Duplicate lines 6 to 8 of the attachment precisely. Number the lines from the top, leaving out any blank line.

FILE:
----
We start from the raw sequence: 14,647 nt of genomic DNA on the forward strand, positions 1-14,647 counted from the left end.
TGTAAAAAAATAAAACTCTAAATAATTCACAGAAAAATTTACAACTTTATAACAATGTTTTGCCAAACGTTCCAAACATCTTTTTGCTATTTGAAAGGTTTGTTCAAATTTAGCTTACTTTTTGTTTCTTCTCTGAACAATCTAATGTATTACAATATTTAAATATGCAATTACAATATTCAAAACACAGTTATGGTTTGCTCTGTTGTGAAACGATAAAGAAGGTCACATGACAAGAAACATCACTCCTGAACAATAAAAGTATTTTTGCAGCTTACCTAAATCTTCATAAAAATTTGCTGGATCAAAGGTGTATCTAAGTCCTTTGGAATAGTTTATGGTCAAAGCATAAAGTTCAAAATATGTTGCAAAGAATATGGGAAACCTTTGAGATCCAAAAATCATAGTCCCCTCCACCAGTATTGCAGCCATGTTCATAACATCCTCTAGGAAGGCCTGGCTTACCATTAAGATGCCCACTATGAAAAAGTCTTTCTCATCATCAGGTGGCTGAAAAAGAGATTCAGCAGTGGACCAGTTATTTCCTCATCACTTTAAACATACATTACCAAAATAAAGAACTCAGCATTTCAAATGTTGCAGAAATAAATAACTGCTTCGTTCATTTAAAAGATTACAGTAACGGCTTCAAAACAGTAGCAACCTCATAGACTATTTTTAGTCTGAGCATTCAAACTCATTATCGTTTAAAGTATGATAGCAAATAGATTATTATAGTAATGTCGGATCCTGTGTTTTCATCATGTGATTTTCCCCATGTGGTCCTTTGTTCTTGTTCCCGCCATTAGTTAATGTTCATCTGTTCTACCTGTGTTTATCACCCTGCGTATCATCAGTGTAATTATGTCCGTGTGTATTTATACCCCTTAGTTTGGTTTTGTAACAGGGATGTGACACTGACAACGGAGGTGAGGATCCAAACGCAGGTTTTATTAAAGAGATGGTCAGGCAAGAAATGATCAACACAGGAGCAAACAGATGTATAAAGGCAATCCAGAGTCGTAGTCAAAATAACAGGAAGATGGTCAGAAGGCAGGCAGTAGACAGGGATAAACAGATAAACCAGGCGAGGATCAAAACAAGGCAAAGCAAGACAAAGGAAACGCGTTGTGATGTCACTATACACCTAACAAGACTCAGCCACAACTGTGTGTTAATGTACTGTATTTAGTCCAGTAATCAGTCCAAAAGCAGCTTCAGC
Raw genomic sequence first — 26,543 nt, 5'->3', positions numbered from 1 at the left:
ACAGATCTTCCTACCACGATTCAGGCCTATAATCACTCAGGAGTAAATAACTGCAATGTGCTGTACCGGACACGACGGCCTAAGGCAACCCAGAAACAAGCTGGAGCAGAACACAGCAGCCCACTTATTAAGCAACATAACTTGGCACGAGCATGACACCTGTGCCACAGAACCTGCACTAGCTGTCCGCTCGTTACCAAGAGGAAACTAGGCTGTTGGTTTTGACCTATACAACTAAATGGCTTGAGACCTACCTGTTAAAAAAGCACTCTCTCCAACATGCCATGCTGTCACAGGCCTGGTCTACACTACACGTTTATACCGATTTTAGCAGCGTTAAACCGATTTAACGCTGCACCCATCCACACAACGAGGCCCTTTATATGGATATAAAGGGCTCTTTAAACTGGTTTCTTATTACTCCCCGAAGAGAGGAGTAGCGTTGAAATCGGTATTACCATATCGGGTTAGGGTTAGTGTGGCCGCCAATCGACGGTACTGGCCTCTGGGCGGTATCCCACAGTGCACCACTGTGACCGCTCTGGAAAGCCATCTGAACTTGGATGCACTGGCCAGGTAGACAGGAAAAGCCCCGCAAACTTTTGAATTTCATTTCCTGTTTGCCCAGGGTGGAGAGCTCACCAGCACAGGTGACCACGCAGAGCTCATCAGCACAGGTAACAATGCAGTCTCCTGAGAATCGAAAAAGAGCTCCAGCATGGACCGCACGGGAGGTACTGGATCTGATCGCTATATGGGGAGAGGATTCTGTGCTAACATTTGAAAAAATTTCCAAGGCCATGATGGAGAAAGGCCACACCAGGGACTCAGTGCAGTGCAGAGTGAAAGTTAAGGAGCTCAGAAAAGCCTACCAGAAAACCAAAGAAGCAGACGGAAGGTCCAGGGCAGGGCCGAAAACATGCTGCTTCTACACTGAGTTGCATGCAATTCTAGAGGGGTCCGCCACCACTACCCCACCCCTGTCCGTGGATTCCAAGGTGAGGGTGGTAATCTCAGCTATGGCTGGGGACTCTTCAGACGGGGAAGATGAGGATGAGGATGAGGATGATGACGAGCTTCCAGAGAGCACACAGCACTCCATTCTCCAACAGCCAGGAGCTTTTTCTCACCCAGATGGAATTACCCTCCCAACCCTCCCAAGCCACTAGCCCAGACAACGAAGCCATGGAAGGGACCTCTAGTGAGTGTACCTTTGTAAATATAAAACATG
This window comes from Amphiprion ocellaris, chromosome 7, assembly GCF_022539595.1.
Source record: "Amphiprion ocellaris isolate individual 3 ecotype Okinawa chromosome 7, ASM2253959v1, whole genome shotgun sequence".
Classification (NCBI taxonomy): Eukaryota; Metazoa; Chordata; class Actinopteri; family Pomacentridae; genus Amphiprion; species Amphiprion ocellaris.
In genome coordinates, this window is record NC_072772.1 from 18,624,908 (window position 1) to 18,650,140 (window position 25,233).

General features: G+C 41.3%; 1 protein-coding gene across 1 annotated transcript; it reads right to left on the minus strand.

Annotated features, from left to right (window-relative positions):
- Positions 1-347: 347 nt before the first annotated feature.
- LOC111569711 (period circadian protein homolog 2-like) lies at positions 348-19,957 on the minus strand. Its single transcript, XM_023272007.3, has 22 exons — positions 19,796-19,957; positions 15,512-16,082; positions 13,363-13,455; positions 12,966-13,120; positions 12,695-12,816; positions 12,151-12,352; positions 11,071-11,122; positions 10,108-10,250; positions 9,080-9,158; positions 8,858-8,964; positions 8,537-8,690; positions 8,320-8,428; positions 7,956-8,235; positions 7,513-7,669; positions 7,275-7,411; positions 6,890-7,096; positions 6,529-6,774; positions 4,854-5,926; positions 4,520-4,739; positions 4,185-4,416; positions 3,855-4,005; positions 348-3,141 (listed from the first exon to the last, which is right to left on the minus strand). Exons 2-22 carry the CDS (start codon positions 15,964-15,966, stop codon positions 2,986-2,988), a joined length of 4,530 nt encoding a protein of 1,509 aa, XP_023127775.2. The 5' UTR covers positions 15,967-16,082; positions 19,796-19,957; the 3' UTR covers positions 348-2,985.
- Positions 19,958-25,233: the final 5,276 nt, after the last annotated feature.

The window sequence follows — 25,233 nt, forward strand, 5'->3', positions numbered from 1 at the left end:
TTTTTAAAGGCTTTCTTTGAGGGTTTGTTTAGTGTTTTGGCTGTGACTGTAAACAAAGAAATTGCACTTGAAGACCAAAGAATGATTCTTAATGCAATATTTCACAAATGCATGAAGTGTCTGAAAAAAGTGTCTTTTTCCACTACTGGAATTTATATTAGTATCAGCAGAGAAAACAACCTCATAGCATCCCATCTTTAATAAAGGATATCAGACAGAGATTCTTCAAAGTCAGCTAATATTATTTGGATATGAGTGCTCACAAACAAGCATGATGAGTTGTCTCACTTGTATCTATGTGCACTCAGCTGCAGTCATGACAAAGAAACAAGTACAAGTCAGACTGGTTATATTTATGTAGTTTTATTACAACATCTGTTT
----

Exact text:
Source record: "Amphiprion ocellaris isolate individual 3 ecotype Okinawa chromosome 7, ASM2253959v1, whole genome shotgun sequence".
Classification (NCBI taxonomy): Eukaryota; Metazoa; Chordata; class Actinopteri; family Pomacentridae; genus Amphiprion; species Amphiprion ocellaris.
In genome coordinates, this window is record NC_072772.1 from 18,624,908 (window position 1) to 18,650,140 (window position 25,233).